CHRIS MATTHEWS: Up next, Sean Spicer was back at the podium at the White House today. First press briefing in a long time but word tonight is that his days are numbered. Of course, Generalissimo Franco’s were numbered but he stuck around. This is Hardball where the action is. 

(....)

7:31 p.m. Eastern

[CLIP OF SPICER ON 06/20/17 AT WHITE HOUSE BRIEFING]

[ON-SCREEN HEADLINE: Pressing Questions]

MATTHEWS: Welcome back to Hardball. That was White House press secretary Sean Spicer in his first on camera briefing in about eight days, trying to explain why the White House is holding fewer and fewer press briefings like his. In a story in The Atlantic titled “The White House Press Briefing Is Slowly Dying,” chief strategist Steve Bannon of all people showed how little regard the White House has for the press and briefings. “Asked why the briefings are now routinely held off camera, White House chief strategist Steve Bannon said in a text message, ‘Sean got fatter.’” This is high school. This is so Trumpian. This is supposed to the greatest country in the world and it is, but the government? He said the guy is too fat to respond to a follow-up — anyway, whatever. This comes amid reports that Spicer's time in the briefing room may soon be coming to an end. They keep leaking on this guy. According to Politico, “Spicer is searching for his own replacement as part of a larger plan to shake up the White House communications operation.” This is a clown show. Among the replacements, catch this: Laura Ingraham. Anyway, this is amazing. During his five months on the job so far, Sean Spicer has had to go to great lengths to push against the president's critics and defend even his most outrageous claims.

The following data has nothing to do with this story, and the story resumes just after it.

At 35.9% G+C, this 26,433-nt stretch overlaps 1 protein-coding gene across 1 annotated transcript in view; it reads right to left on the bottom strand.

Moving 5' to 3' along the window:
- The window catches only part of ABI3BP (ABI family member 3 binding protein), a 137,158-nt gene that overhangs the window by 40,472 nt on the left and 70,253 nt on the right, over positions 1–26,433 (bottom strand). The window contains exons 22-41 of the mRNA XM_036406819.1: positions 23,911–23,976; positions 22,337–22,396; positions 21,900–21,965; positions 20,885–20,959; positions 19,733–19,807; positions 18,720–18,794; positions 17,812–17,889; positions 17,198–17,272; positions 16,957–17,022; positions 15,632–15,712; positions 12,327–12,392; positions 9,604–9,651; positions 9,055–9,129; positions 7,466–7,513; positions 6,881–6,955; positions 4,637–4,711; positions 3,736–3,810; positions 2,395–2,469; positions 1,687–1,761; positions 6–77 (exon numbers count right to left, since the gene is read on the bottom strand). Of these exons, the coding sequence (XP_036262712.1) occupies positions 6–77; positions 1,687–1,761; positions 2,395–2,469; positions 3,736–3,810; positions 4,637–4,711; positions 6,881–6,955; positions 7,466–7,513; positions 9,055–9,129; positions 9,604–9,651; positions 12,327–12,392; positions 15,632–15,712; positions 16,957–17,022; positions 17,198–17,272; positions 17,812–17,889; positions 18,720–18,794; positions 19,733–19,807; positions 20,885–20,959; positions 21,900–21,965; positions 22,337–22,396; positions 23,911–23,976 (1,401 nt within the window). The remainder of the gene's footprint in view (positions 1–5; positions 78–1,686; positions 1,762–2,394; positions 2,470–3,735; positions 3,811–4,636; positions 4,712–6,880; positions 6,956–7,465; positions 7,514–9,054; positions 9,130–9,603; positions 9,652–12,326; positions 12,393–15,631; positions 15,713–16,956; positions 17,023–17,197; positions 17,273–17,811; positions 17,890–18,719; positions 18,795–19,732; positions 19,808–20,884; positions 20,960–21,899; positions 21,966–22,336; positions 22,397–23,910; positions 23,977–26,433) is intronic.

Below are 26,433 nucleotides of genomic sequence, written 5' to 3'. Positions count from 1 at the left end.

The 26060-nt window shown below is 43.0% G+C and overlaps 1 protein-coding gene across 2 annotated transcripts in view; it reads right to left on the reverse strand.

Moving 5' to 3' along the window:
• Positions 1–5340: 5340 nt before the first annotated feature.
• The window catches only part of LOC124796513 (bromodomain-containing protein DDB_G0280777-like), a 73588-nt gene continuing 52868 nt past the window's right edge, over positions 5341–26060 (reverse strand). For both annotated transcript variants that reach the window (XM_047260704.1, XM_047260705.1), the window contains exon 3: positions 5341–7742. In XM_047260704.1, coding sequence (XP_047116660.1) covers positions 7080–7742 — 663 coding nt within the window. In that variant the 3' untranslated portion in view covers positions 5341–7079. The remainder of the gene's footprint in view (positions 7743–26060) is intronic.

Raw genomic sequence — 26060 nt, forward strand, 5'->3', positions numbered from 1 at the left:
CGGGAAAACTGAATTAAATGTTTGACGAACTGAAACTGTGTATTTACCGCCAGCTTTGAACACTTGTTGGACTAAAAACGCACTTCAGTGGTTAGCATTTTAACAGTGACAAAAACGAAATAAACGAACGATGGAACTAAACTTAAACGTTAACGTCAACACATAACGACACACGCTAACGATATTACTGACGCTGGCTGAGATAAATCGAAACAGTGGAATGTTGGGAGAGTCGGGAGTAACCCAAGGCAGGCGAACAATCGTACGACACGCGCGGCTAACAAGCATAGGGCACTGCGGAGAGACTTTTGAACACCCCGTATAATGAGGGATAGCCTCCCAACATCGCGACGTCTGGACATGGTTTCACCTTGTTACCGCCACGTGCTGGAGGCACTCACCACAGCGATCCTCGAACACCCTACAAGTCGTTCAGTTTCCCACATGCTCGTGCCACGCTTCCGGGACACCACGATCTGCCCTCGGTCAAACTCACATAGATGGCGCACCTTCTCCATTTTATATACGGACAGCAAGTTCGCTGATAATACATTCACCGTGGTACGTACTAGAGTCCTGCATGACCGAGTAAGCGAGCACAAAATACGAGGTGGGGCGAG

(....)

7:34 p.m. Eastern

MATTHEWS: Anni, I don’t know how you translate Trump into rational.

ANNI KARNI: That’s the thing. I think —

MATTHEWS: And how much — how much license do you have to take to get it straight? I mean, he's talking about tapes. No, but it sounds like he’s got a screw loose. What are these tapes? What is he talking about? Nobody believes him!

KARNI: There’s no tapes.

(....)

7:36 p.m. Eastern

PETER BAKER: You know a press secretary in trouble when he uses the words, the president says or the President has said or as the President — 

MATTHEWS: My client argues —

BAKER: Exactly. 

MATTHEWS: It’s a criminal lawyer's way of talking. 

BAKER: You’re defending everything the President — because you can't vouch for it yourself and how many times has Sean Spicer or other members of the White House gone out on a limb and discovered the limb cut out from behind them because the president ends up giving a completely different versions than they had just given. 

MATTHEWS: Look-up the word “mouthpiece” in Webster’s dictionary. A mouthpiece is a criminal — a lawyer for criminals, not a lawyer. A lawyer for criminals and a mouthpiece is somebody who simply says what isn't true because the client has to say something. You know?

BAKER: Well, the problem for any — 

MATTHEWS: You know what I mean? 

BAKER: I do, but the problem for any press secretary is to maintain your own credibility because there is going to be life after the White House. 

MATTHEW: He hasn’t done that.

BAKER: And that’s a trip for anybody —

MATTHEWS: He hasn’t done that. He’s broken his pick on this thing.